Triple Bristle’s patented three-sided brush technology cleans your teeth in less than half the time. Our three-sided toothbrush is dentist-created and dentist-approved. It has two brush heads cut at the 45-degree angle that means you don’t need special wrist twists!

Don’t forget flossing! Floss before you brush every morning. Unwaxed dental floss should be a part of your daily oral hygiene routine just like brushing. Flossing and brushing combine to help bring you that perfect smile.

Step #3: Don’t Skip Teeth Cleanings

Every 6 months, every person should visit their dental office. These general dentist visits contribute to a beautiful smile and prevent poor oral health.

At these dental visits, a dental hygienist gets rid of plaque and tartar buildup that you may have missed.

But these twice-yearly check-ups also allow your dentist to spot early signs of cavities, gum disease, or even crooked teeth for children. That way, an orthodontist can fix the problem before it becomes permanent.

Don’t skip teeth cleanings. They are the number one method of preventing poor dental health, which can mess with your perfect smile.

If someone in your family is nervous about visiting a dental practice, try the Brush and Bite Starter Kit. It was designed by a dentist to help special needs individuals who struggle with anxiety about visiting their local dentist.

Step #4: Protect Your Oral Microbiome

The oral microbiome is the balance of beneficial bacteria to harmful bacteria, living in your oral cavity. Protecting your oral microbiome is essential to your oral health.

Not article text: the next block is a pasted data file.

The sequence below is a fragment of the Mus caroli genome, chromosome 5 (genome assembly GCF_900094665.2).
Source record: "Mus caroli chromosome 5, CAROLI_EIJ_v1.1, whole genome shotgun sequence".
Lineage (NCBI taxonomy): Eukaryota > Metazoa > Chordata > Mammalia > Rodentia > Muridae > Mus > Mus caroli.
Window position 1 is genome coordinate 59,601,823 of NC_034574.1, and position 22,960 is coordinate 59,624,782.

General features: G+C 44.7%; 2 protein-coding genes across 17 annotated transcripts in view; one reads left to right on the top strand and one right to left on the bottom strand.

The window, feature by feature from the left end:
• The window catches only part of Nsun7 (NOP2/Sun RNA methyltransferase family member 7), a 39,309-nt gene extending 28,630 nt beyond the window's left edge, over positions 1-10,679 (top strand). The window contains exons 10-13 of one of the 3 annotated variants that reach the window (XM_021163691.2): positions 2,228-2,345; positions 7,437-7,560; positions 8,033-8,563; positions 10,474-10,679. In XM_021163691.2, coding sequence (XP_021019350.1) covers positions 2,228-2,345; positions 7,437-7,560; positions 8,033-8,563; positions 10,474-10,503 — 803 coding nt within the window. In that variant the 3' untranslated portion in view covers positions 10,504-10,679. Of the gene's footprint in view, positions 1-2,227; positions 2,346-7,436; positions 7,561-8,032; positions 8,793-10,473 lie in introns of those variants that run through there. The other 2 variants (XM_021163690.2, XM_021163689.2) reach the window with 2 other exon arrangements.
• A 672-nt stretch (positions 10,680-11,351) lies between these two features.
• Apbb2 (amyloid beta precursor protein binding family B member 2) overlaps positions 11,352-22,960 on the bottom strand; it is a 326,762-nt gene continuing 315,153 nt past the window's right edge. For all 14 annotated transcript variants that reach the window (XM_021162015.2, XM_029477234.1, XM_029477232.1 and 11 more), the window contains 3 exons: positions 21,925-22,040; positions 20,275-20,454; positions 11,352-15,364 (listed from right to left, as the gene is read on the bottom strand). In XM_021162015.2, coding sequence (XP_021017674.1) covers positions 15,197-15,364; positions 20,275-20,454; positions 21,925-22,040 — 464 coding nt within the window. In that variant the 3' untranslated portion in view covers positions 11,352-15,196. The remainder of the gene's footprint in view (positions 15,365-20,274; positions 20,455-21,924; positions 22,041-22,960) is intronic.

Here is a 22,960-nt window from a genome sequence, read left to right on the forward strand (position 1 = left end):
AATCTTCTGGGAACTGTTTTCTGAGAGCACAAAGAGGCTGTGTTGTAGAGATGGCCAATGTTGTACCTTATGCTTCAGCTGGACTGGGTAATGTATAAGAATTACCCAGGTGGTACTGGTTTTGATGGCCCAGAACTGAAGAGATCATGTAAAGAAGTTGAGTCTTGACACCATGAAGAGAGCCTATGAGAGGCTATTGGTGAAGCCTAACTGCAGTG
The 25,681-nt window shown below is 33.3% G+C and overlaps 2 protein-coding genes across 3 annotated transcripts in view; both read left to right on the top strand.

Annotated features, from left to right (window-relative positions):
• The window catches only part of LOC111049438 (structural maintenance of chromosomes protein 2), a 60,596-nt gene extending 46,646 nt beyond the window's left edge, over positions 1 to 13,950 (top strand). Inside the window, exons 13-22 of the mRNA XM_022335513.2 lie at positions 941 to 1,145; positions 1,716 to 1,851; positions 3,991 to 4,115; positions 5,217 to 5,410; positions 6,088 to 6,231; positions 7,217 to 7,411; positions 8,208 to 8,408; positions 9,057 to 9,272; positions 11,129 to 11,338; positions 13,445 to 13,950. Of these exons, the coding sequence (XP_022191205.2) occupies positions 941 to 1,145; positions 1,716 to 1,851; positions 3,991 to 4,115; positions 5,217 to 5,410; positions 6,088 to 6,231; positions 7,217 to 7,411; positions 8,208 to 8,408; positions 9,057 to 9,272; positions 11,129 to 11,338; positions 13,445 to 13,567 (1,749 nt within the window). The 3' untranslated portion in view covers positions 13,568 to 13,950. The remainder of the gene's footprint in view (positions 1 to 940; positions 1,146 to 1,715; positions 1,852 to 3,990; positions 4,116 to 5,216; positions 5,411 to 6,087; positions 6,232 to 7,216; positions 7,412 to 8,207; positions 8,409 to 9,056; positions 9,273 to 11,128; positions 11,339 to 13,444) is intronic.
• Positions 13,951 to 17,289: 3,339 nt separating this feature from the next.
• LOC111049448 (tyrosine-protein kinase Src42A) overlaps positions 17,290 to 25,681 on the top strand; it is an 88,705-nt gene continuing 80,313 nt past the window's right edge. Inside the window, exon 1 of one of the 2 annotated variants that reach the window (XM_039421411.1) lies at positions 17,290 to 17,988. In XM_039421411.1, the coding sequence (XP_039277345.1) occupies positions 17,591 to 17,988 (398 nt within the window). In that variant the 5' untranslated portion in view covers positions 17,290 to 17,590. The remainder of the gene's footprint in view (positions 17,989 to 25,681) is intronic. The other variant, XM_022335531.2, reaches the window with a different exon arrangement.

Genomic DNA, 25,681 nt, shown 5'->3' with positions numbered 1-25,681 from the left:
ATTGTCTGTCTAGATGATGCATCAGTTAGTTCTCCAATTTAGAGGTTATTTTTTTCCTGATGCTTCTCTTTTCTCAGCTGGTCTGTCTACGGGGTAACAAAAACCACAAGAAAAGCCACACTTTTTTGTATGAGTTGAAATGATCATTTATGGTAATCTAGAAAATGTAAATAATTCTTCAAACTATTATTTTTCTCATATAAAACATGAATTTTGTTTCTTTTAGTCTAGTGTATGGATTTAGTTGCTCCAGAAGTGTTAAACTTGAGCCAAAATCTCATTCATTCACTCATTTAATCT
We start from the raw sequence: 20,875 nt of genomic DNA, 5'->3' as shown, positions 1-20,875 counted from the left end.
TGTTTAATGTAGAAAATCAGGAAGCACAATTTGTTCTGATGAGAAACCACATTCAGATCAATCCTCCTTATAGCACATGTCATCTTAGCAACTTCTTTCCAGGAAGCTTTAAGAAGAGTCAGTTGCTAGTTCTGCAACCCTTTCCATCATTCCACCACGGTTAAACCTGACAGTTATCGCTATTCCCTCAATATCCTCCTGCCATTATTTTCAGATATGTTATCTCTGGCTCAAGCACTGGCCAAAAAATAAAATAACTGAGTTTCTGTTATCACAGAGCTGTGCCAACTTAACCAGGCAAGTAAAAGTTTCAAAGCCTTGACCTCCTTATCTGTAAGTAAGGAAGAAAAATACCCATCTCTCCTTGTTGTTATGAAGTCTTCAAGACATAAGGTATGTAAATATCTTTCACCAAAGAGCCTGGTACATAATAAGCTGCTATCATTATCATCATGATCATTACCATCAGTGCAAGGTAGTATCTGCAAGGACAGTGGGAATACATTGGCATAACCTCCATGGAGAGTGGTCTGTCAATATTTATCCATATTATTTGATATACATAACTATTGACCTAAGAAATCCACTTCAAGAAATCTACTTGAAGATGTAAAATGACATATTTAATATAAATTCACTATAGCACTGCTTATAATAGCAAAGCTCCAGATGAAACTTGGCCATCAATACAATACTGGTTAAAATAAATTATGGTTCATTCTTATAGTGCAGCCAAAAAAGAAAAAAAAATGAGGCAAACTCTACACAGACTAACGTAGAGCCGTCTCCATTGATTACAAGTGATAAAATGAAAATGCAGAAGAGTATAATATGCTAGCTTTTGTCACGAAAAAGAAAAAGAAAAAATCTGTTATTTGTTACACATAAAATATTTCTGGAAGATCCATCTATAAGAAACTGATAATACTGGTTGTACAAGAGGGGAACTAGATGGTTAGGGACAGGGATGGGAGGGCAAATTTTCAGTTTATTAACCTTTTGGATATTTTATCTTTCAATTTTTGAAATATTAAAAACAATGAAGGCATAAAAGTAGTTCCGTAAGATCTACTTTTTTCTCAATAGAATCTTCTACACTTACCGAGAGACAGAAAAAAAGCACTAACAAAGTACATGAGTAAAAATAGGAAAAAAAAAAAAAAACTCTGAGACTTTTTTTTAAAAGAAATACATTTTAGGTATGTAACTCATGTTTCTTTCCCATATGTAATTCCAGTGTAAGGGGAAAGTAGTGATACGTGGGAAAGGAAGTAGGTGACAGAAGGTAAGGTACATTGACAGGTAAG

Everyone’s oral microbiome is also composed of fungi, protozoa, and viruses.

An imbalanced oral microbiome may lead to:

To maintain a healthy, balanced oral microbiome, you need to keep to your daily routine of brushing and flossing. You may even use oral probiotics to boost your oral microbiome health.

But there are a few things you can avoid, which would otherwise threaten your oral microbiome.

What can destroy your oral microbiome, leading to poor oral health?

Step #5: Whiten Your Teeth

When people think of “perfect teeth”, the visual aspect is often the number one aspect they think of. There’s no shame in it — whiten your teeth if it gives you confidence!

Teeth whitening is unnecessary and is not an end goal for perfect teeth. But whitening your teeth can be one part of your perfect smile.

Avoid these 12 foods that may stain your teeth:

  1. Red wine
  2. Coffee
  3. Tea
  4. Soda
  5. Fruit juice
  6. Berries
  7. Chocolate
  8. Curry
  9. Soy sauce
  10. Tomato-based sauce
  11. Balsamic vinegar
  12. Beetroot

Over-whitening your teeth may damage your tooth enamel and lead to tooth sensitivity. It might seem harmless, but these bleaching agents can negatively impact your oral health.

Possible side effects of teeth whitening products include:

  • Weakened tooth structure
  • Degraded tooth enamel and dentin
  • Sensitive dental pulp
  • Imbalanced oral bacteria
  • Compromised gut bacteria, if swallowed
  • Cervical resorption
  • Mercury exposure, if you have a dental amalgam filling

Extrinsic vs. Intrinsic Whitening

  1. Extrinsic whitening is cleaning stains and discoloration off the surface of the tooth. Extrinsic stains are only on the surface, and less permanent than intrinsic stains. Whitening toothpastes are a form of extrinsic whitening.